School suspensions are an adult behavior | Rosemarie Allen | TEDxMileHigh reflects concerns that were brought up in our focus groups about children in historically marginalized communities being seen as aggressors or troublemakers more often than their white counterparts.

    Website links

    Pronouns: A Guide from GLSEN This is another great website resource for educators to learn more about how to support LGBTQIA+ students. GLSEN offers a lot of resources and support to educators.

    What Is Bullying | StopBullying.gov Information on bullying, it’s good to know the basics and what to watch out for.

    Educator materials

    You will need this book

    Beautifully Me by Nabela Noor 

    This is a video of the book being read in case teachers would like to preview the story and pronunciations of words or need to use it for online lessons.

    Beautifully Me  by Nabela Noor, illustrated by Nabi H. Ali 

    Student materials

    PBS KIDS Talk About | FEELINGS & EMOTIONS! | PBS KIDS This video can be shared with families.  

    Lesson Overview

    Before Lesson:

    WHAT TO INCLUDE IN “BEFORE THE LESSON”: Prior assessments; Prior or pre-learning; Connections to core subjects; Connections to students’ cultural and personal funds of knowledge;  Trauma informed climate setting;  Group agreements, etc.

    There is a character in the story with they/them pronouns who gets bullied,  it’s an opportunity to talk about the different ways people show up in their bodies. It’s helpful for students to have a basic understanding of gender and pronouns before you present this lesson.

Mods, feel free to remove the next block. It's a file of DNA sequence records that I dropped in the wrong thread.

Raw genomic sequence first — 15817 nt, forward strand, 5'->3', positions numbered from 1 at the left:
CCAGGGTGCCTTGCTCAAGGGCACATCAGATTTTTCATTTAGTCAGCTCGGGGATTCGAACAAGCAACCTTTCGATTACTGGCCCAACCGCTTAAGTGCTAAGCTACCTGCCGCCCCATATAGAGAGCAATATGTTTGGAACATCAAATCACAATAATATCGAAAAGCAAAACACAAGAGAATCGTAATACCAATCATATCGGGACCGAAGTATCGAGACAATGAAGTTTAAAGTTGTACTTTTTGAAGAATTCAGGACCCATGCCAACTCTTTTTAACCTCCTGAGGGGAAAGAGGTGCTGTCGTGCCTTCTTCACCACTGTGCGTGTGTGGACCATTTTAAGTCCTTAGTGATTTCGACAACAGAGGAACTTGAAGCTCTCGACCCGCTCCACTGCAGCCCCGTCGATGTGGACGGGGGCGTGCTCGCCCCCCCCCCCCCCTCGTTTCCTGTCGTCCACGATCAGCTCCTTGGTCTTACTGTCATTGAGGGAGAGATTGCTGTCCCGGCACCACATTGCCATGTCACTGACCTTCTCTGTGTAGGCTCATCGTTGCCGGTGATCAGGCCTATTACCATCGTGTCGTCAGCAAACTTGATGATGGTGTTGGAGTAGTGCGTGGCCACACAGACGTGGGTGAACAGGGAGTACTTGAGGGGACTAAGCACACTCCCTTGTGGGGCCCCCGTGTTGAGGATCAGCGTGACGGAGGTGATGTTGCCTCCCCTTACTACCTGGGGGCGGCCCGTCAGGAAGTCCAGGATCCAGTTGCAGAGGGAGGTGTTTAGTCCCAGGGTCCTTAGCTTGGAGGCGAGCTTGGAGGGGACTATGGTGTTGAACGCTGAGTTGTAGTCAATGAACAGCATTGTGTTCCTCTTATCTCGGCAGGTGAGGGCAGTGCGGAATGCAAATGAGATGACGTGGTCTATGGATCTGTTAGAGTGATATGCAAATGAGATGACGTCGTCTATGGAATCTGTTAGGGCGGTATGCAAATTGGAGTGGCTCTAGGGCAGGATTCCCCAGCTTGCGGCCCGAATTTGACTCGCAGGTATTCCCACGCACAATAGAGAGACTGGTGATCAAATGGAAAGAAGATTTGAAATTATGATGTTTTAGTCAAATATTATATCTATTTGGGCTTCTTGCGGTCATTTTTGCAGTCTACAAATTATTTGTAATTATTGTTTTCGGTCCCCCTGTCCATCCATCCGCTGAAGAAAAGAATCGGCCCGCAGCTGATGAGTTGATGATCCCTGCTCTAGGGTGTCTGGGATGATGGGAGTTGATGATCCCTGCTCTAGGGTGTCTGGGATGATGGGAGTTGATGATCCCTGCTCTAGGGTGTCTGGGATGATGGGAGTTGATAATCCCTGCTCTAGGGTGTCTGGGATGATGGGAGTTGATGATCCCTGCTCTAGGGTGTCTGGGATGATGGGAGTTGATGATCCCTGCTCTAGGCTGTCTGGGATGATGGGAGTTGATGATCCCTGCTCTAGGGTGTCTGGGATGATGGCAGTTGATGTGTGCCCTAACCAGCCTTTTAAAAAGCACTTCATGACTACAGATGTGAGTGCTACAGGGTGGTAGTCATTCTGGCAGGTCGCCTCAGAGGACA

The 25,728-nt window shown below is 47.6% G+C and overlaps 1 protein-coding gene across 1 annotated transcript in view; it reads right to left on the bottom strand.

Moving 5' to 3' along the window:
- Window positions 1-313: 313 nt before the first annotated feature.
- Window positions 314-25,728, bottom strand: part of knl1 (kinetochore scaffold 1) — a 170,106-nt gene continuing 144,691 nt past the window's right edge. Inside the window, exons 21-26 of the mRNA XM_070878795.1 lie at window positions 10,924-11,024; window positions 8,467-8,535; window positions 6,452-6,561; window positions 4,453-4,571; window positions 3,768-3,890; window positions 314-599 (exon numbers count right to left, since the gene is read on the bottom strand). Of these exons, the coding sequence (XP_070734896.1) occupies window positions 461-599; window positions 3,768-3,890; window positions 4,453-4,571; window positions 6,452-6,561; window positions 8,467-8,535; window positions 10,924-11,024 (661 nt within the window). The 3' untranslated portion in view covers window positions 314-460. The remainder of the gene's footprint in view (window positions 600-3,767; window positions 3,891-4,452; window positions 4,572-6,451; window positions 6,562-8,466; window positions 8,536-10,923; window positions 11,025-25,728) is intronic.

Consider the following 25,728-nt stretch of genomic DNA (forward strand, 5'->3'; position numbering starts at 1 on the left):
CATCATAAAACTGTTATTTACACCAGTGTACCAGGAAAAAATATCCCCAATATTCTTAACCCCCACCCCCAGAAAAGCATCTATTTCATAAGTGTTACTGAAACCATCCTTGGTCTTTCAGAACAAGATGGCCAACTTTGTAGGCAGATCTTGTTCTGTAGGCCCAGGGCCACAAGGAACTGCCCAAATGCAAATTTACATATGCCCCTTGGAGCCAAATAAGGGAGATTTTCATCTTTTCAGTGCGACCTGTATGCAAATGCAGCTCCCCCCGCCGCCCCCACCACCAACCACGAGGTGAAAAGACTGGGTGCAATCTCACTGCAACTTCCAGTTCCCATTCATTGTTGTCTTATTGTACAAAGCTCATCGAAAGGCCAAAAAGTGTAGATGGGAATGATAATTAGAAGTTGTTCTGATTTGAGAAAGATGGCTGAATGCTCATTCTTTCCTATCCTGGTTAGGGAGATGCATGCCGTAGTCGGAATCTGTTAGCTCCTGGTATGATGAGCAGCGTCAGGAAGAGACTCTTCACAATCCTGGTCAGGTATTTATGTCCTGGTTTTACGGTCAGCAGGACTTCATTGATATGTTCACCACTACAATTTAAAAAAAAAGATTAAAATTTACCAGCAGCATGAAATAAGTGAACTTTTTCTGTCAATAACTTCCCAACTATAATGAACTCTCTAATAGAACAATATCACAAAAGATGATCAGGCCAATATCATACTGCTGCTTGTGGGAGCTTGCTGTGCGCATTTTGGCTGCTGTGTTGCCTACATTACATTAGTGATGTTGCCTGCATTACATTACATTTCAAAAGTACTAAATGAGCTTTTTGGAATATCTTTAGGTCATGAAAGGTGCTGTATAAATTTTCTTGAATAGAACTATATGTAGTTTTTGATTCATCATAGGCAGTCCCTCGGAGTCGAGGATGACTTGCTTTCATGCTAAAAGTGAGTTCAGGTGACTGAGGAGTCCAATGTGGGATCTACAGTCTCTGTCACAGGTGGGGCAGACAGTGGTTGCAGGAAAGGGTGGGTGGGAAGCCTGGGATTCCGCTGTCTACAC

It’s also good to reflect on the school or classroom guidelines around being respectful and kind to our classmates. You might want to have students think about the things that help them feel comfortable talking about potentially sensitive topics.

    Group Agreements Might Look Like

    • Listen with an open mind.  
    • One person talking at a time.
    • What is said in the conversation, stays in the conversation. Some students might talk about being bullied so you’ll want to be sure their stories are safe and respected.
    • Be respectful - ask students to discuss what that means.

    Vocabulary Words:

    Consent- Consent is permission. It’s when someone says, yes.

    Teasing- Making fun of someone, usually meant in a playful way.

    Bullying- Teasing can become bullying when the person being teased asks for it to stop and it doesn’t. Bullying is a set of behaviors meant to hurt or embarrass another person.


    During Lesson:

    Step One:

    Today we’re going to have a conversation about personal space and the space we share with others.

    We’ll talk about teasing and bullying and how the words we use can sometimes hurt people even if we don’t mean for them to. I’m going to read a story about a person who is confused about what people are saying.

    We’ll also talk about how feelings and emotions can be signals to us, sometimes they’re letting us know something in our world doesn't make sense and we might need help figuring it out.

    And we’ll end by thinking of ways we can use our voice and power to make the world more loving and understanding for everyone.

    But before we get started let's talk about personal space.

     

    What is personal space?

    • The area of space that closely surrounds our body.
    • The amount of space we each need to feel comfortable.
    • Everyone has different ideas about what is comfortable when it comes to personal space.